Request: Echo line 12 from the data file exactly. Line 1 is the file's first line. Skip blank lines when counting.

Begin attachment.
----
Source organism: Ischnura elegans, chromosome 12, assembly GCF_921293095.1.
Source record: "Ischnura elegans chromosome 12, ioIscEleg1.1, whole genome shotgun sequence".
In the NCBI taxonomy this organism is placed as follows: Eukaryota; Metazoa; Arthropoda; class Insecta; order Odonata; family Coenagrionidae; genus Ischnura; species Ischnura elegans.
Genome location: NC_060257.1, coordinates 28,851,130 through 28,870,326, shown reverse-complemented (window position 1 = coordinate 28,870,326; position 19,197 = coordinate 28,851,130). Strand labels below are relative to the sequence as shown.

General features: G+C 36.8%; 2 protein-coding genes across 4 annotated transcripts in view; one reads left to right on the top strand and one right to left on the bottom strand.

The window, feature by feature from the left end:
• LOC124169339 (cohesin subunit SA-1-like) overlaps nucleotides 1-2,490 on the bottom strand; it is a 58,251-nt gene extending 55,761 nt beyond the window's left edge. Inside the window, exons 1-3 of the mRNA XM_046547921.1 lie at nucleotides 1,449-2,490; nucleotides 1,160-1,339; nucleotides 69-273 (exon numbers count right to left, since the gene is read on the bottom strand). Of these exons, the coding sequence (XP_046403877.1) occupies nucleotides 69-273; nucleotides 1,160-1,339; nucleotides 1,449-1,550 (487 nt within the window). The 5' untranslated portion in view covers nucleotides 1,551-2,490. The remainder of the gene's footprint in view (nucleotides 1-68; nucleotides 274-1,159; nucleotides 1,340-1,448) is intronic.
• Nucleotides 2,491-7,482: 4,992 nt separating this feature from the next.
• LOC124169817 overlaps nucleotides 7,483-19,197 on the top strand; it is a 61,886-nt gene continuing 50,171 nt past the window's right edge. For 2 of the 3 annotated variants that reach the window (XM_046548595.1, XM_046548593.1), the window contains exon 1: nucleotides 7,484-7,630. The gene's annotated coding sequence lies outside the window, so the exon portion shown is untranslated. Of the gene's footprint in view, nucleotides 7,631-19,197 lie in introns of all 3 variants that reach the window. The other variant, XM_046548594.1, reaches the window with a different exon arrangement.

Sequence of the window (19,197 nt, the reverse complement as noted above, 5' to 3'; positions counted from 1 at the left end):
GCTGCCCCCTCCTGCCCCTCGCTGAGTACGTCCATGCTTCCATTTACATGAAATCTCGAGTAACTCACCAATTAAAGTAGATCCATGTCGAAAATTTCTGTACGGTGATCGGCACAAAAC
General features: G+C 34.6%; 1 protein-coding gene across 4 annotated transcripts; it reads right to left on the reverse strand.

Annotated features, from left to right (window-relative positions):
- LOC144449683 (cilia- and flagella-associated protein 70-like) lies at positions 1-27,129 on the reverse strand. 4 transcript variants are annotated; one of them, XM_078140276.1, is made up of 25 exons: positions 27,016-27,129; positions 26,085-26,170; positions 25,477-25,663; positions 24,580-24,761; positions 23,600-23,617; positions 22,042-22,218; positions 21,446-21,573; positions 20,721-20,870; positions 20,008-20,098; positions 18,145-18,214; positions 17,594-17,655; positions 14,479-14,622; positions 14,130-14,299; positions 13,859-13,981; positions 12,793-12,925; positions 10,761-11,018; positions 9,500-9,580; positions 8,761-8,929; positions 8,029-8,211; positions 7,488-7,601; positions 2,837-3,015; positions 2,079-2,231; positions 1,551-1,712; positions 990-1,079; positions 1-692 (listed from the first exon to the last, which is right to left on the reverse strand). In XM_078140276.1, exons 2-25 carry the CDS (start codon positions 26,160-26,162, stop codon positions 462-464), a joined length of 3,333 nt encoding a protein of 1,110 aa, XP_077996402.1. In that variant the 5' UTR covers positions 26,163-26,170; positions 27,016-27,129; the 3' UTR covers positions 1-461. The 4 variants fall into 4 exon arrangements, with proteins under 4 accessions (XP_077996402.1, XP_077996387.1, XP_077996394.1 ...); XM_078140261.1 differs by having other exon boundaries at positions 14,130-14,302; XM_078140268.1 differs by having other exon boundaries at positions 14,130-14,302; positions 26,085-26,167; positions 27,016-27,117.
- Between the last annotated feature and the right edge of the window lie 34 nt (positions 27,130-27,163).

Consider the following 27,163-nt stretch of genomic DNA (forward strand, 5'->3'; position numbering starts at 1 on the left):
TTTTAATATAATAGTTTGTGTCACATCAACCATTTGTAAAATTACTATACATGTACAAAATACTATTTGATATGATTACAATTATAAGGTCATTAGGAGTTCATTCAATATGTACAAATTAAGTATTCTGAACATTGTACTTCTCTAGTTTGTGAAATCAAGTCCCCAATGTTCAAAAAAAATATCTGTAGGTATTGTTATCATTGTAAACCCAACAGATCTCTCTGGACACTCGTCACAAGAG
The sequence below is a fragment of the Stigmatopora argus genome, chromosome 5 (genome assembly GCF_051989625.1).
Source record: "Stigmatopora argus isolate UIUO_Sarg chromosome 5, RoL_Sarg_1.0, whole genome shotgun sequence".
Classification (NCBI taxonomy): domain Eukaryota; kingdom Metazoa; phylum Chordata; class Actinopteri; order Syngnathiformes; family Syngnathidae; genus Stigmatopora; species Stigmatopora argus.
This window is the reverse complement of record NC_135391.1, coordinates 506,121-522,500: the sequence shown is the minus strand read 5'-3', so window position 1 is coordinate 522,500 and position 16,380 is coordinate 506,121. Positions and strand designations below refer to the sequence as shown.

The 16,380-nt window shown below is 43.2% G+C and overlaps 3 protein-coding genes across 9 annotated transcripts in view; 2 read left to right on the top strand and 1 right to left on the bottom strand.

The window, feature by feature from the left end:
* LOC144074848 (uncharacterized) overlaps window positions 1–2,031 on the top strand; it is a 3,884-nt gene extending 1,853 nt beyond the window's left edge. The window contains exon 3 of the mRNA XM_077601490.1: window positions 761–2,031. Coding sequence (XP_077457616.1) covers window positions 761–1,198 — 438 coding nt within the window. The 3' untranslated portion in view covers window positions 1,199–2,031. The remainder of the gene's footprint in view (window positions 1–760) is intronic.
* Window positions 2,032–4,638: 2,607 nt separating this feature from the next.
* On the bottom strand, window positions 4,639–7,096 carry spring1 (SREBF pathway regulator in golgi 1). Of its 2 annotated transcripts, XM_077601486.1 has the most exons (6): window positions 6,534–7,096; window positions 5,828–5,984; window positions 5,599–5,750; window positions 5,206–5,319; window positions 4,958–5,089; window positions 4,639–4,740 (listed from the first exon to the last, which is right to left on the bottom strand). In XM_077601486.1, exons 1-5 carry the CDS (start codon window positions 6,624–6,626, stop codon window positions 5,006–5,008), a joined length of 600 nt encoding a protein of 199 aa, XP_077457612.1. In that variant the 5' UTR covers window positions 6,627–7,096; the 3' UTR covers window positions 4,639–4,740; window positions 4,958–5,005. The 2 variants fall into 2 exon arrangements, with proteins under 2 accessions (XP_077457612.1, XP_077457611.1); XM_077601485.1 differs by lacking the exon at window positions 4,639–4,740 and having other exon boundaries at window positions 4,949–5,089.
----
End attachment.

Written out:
General features: G+C 34.6%; 1 protein-coding gene across 4 annotated transcripts; it reads right to left on the reverse strand.